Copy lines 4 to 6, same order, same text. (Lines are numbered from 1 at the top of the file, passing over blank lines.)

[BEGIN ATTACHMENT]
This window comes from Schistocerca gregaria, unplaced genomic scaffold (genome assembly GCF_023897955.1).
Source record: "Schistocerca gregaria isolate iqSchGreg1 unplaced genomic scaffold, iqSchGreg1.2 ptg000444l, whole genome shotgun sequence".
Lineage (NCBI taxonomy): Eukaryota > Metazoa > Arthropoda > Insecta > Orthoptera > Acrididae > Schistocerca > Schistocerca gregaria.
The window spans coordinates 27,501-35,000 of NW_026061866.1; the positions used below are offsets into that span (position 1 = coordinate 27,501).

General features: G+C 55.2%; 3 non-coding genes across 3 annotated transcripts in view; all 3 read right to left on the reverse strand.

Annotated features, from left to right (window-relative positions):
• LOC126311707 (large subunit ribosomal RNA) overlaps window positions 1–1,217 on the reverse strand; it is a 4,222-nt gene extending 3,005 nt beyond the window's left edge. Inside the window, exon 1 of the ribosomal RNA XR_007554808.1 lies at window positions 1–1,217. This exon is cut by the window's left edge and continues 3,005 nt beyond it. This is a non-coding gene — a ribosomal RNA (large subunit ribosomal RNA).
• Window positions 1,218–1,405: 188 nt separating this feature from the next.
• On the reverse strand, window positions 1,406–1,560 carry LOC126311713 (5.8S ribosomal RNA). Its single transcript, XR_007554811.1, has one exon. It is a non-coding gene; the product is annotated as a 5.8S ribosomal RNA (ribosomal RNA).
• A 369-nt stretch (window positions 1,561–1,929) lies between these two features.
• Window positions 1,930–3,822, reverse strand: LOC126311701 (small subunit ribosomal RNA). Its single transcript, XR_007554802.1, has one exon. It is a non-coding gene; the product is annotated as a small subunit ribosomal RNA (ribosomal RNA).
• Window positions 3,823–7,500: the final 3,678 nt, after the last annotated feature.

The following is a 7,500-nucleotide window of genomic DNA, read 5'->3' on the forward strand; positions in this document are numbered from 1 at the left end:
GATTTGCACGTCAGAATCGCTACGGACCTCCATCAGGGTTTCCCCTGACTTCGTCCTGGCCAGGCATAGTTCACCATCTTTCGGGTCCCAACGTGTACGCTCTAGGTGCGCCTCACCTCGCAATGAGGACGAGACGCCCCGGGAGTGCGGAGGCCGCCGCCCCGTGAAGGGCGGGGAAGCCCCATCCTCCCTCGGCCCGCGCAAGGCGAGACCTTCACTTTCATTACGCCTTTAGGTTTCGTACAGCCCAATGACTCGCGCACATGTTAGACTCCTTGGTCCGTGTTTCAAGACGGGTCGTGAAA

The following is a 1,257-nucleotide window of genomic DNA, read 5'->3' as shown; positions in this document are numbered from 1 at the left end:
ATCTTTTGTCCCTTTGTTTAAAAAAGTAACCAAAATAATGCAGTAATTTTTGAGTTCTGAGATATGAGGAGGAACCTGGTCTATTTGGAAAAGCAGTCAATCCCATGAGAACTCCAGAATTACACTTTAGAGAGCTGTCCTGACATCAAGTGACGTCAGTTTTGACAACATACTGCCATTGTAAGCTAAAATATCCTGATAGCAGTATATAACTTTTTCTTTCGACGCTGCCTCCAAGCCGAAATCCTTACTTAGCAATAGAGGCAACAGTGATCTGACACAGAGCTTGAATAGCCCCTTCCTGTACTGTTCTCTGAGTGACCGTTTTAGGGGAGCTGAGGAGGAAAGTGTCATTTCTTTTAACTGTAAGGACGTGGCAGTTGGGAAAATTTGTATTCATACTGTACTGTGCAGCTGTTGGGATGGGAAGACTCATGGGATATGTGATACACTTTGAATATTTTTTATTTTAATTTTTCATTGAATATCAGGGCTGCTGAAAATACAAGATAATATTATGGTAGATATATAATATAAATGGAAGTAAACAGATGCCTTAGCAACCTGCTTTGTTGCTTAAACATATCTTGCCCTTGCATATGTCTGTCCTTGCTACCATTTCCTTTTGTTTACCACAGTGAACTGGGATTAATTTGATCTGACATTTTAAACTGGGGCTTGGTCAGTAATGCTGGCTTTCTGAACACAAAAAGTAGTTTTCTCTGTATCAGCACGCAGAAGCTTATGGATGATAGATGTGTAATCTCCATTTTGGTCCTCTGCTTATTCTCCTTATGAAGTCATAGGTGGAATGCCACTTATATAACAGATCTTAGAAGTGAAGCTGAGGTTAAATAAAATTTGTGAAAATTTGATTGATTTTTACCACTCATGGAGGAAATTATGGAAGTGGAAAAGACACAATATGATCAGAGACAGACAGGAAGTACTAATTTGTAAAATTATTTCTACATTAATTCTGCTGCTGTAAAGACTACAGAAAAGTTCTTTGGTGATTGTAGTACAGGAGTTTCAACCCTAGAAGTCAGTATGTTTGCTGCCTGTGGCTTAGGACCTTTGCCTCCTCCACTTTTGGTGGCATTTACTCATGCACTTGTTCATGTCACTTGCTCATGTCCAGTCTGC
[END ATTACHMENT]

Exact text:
The window spans coordinates 27,501-35,000 of NW_026061866.1; the positions used below are offsets into that span (position 1 = coordinate 27,501).

General features: G+C 55.2%; 3 non-coding genes across 3 annotated transcripts in view; all 3 read right to left on the reverse strand.

Annotated features, from left to right (window-relative positions):